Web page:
Moshe Rabbeinu, who grew up as a prince in Paroh’s house, as the adopted son of the king’s daughter, and engaged in negotiations with Paroh, reached a new high in our parasha. The Torah describes him as having a lofty perch, both among his Jewish brethren and among the Egyptian nobility (see Shemot 11:3). Despite this, Moshe remained the most humble of men, as the following gemara highlights: “The pasuk says: ‘Not due to your great numbers amongst the nations did Hashem desire you…’ – Hashem said to Israel: ‘I have desired you because even when I bestow greatness upon you, you make yourselves small before Me; I gave greatness to Moshe and Aharon, and they said “What are we?”’” (Chulin 89a). Moshe did not consider himself a “gadol.”
As the Torah describes the preparations for the Exodus, the Torah writes that Bnei Yisrael lived in Egypt for 430 years (Shemot 12:40-41). Chazal ask that this seems to contradict the prophecy to Avraham that his descendants would be in a foreign land in which they would be enslaved and tortured for 400 years (Bereishit 15:13). They further contrasted it with a few hints that, from the time that Yaakov went down to Egypt, only 210 years passed until the Exodus, which is even less than half of the 430 that are mentioned.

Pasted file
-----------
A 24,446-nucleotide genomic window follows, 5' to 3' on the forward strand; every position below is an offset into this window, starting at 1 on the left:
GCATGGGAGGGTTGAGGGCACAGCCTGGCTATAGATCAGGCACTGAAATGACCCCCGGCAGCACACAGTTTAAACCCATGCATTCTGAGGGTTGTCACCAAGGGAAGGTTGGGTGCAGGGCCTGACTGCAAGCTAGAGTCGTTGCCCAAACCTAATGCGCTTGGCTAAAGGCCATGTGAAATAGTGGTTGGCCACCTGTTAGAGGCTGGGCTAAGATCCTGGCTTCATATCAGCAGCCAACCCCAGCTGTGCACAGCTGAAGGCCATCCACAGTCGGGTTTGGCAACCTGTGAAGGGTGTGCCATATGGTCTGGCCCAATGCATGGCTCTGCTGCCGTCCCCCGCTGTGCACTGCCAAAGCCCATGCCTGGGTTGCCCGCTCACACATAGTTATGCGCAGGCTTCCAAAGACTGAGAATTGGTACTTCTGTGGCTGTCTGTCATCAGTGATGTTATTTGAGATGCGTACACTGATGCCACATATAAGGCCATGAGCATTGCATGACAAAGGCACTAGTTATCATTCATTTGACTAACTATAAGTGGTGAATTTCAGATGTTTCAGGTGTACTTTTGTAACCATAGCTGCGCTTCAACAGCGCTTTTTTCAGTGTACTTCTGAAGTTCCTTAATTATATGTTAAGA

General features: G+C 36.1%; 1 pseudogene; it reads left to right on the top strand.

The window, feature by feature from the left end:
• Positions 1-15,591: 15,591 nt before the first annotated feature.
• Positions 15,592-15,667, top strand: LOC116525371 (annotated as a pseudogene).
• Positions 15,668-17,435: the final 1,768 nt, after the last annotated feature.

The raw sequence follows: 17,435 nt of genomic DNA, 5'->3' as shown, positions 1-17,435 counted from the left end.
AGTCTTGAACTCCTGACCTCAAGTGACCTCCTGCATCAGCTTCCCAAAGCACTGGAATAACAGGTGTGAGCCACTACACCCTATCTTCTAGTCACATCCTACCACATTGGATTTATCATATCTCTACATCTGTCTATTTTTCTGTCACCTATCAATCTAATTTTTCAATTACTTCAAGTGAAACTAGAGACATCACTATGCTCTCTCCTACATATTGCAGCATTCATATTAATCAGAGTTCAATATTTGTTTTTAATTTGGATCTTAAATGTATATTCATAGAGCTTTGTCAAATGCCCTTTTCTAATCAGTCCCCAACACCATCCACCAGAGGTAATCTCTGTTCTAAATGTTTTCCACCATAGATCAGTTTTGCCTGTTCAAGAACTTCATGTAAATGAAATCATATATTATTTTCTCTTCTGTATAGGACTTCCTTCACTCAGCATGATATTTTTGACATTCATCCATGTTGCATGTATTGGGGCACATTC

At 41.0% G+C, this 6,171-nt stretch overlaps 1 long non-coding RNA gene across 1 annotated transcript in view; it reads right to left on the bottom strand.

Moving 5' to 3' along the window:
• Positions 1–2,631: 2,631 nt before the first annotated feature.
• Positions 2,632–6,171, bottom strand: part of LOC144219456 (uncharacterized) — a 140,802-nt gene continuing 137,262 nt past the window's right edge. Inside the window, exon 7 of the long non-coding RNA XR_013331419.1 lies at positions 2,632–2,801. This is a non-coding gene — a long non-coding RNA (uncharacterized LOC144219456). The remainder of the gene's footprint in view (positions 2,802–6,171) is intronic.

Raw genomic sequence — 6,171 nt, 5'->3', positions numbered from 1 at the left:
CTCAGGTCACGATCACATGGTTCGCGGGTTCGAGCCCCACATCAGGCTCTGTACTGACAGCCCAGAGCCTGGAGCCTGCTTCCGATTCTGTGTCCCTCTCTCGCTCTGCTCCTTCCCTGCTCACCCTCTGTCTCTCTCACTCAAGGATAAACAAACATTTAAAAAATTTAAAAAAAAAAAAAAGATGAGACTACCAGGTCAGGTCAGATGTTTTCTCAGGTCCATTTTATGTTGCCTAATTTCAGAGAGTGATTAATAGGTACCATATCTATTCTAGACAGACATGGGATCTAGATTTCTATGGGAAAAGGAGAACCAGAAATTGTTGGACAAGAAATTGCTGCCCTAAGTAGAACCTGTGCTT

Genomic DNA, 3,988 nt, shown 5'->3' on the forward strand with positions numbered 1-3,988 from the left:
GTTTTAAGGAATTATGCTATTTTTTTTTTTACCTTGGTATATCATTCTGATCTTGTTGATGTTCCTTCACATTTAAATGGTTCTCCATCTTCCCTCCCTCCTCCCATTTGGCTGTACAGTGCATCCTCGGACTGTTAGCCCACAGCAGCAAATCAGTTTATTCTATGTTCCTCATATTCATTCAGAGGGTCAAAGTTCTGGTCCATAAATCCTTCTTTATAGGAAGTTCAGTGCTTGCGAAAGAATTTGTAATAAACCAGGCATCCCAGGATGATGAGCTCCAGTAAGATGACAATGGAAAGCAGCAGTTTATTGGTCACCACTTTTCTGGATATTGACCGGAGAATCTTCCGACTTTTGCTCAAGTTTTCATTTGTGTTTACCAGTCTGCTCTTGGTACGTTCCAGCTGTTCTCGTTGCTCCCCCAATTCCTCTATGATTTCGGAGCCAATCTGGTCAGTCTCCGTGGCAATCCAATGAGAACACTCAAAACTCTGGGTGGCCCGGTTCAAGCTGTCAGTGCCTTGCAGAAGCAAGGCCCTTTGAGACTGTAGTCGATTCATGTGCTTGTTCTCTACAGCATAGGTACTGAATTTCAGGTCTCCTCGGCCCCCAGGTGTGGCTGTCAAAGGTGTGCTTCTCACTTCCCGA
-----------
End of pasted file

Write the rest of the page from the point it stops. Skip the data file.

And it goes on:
One of the matters from our parasha that drew much attention by our great commentators over history is the statement that Bnei Yisrael were in Egypt for 430 years (Shemot 12:40). This is in apparent contradiction to the 400 years promised in Brit Bein Habetarim (Bereishit 15:13). Less famously, Bereishit 15:16 states that Bnei Yisrael would return after the sin of the Emorites is complete, after four generations. We will focus now on the interplay between the dating of 400 years in comparison with or as opposed to four generations. The Ramban explains that the timing of four generations does not relate to Bnei Yisrael’s exile but to the sin of Emorites. The midrash (Mechilta D’Rabbi Yishmael, Bo 14) says that the two possibilities are … two possibilities. If Bnei Yisrael would repent, they would return after four generations. If not, they would be redeemed after the appropriate number of years.
The pasuk in Yechezkel (16:6), which we read in the Haggada, repeats the phrase, “In your blood you shall live.” The midrash (P’sikta 17) says it refers to the blood of mila and the blood of Korban Pesach. We are forbidden to give the Korban Pesach to a non-Jew or to one who does not have a brit mila (Shemot 12:43,48). Pirkei D’Rabbi Eliezer says: “In the merit of the blood of brit mila and Korban Pesach, they were liberated from Egypt, and in the merit of the blood of brit mila and Korban Pesach, they will be liberated at the end of ‘the fourth kingdom.’”